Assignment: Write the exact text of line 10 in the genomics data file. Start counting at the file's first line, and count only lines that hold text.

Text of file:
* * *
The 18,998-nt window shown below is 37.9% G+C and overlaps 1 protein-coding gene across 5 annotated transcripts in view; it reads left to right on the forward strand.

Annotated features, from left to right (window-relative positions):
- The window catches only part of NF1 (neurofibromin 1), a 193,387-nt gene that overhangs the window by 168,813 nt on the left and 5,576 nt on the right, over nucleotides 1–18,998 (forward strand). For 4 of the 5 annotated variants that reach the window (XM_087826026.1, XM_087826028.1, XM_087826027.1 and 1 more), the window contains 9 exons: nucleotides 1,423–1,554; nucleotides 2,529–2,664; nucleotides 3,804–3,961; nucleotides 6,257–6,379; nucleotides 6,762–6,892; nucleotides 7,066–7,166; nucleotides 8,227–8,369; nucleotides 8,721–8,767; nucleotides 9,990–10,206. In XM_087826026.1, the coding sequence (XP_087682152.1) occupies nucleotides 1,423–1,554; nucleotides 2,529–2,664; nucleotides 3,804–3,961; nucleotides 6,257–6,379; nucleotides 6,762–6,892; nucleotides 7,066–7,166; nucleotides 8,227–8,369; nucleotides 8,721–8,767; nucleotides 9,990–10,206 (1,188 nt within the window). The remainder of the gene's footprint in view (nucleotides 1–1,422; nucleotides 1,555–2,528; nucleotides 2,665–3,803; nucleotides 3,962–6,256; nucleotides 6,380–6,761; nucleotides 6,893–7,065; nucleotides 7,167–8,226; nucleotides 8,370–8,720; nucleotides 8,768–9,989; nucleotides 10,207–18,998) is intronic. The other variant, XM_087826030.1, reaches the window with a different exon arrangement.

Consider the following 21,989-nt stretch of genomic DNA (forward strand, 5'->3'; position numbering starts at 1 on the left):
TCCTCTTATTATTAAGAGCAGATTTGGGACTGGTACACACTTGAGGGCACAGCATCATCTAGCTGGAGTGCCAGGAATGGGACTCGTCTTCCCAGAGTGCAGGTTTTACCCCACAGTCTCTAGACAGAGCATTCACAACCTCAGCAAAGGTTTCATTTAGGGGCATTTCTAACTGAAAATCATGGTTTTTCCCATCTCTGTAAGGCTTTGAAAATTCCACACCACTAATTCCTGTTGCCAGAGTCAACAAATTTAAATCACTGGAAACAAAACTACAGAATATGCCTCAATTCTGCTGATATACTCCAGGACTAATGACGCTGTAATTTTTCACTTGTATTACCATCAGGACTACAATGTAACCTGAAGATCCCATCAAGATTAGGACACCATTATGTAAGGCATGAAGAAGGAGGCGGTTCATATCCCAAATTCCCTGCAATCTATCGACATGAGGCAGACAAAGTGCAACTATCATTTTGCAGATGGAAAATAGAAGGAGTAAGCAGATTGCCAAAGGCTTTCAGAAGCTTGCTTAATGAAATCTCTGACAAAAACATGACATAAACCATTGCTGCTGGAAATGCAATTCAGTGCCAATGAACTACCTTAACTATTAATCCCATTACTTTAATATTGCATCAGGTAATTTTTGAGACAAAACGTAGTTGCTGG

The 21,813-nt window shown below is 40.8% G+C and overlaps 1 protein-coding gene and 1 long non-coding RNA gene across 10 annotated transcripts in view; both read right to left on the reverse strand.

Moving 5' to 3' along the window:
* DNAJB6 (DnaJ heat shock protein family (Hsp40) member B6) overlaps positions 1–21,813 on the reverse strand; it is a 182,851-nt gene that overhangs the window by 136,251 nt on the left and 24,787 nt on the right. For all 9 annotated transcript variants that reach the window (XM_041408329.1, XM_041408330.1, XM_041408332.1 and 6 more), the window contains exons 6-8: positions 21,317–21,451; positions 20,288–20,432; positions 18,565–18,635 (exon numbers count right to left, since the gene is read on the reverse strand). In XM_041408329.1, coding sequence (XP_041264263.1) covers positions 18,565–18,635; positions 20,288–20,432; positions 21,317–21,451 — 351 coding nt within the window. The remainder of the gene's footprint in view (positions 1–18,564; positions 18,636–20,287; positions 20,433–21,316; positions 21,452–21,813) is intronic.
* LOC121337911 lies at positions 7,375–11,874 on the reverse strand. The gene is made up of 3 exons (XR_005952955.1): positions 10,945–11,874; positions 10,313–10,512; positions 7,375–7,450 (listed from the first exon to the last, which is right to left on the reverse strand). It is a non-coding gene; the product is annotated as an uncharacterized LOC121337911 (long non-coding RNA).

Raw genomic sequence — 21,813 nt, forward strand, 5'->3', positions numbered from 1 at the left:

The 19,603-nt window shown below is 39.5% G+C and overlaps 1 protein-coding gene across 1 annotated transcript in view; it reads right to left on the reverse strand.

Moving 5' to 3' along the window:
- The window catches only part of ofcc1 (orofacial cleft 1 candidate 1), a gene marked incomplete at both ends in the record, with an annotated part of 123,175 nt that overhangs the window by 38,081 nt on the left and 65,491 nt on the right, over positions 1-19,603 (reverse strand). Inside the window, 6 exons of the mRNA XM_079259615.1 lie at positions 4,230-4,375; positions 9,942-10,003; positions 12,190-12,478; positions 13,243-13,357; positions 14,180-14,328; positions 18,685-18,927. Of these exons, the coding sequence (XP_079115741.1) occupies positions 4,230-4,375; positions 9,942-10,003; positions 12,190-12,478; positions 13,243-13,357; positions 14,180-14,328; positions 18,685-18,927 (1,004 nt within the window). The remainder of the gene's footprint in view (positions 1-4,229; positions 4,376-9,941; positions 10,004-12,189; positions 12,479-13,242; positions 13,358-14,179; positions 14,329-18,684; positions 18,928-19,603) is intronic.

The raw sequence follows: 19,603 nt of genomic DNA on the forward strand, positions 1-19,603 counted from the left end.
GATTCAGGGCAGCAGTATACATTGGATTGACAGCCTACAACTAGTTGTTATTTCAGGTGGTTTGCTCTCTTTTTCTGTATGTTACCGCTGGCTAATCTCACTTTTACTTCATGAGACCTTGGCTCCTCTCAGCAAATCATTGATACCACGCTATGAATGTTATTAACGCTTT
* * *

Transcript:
Raw genomic sequence — 21,813 nt, forward strand, 5'->3', positions numbered from 1 at the left: